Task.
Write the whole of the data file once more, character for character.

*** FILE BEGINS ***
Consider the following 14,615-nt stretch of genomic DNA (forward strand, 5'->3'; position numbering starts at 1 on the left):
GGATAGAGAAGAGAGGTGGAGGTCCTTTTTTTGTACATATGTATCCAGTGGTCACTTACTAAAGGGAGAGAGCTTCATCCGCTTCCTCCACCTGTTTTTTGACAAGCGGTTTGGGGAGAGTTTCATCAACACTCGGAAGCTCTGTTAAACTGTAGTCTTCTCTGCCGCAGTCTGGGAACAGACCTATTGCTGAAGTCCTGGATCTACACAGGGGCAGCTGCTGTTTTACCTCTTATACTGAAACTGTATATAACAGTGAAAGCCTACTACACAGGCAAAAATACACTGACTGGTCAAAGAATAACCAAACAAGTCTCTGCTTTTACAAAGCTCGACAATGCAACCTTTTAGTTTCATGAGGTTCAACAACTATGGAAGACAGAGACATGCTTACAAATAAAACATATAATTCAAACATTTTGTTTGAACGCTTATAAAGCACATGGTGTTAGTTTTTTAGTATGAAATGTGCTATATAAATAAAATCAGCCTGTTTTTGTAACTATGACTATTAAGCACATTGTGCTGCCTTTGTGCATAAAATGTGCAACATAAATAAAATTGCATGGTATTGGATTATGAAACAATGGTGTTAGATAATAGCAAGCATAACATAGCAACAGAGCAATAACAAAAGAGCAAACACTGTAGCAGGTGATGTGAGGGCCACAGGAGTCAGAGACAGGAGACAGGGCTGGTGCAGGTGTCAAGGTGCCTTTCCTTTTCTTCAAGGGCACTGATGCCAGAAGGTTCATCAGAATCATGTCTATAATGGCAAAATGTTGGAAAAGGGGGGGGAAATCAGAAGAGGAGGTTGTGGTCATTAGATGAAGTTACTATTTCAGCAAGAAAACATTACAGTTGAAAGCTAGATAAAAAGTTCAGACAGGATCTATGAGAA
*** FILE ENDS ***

Consider the following 14,615-nt stretch of genomic DNA (forward strand, 5'->3'; position numbering starts at 1 on the left):
GGATAGAGAAGAGAGGTGGAGGTCCTTTTTTTGTACATATGTATCCAGTGGTCACTTACTAAAGGGAGAGAGCTTCATCCGCTTCCTCCACCTGTTTTTTGACAAGCGGTTTGGGGAGAGTTTCATCAACACTCGGAAGCTCTGTTAAACTGTAGTCTTCTCTGCCGCAGTCTGGGAACAGACCTATTGCTGAAGTCCTGGATCTACACAGGGGCAGCTGCTGTTTTACCTCTTATACTGAAACTGTATATAACAGTGAAAGCCTACTACACAGGCAAAAATACACTGACTGGTCAAAGAATAACCAAACAAGTCTCTGCTTTTACAAAGCTCGACAATGCAACCTTTTAGTTTCATGAGGTTCAACAACTATGGAAGACAGAGACATGCTTACAAATAAAACATATAATTCAAACATTTTGTTTGAACGCTTATAAAGCACATGGTGTTAGTTTTTTAGTATGAAATGTGCTATATAAATAAAATCAGCCTGTTTTTGTAACTATGACTATTAAGCACATTGTGCTGCCTTTGTGCATAAAATGTGCAACATAAATAAAATTGCATGGTATTGGATTATGAAACAATGGTGTTAGATAATAGCAAGCATAACATAGCAACAGAGCAATAACAAAAGAGCAAACACTGTAGCAGGTGATGTGAGGGCCACAGGAGTCAGAGACAGGAGACAGGGCTGGTGCAGGTGTCAAGGTGCCTTTCCTTTTCTTCAAGGGCACTGATGCCAGAAGGTTCATCAGAATCATGTCTATAATGGCAAAATGTTGGAAAAGGGGGGGGAAATCAGAAGAGGAGGTTGTGGTCATTAGATGAAGTTACTATTTCAGCAAGAAAACATTACAGTTGAAAGCTAGATAAAAAGTTCAGACAGGATCTATGAGAA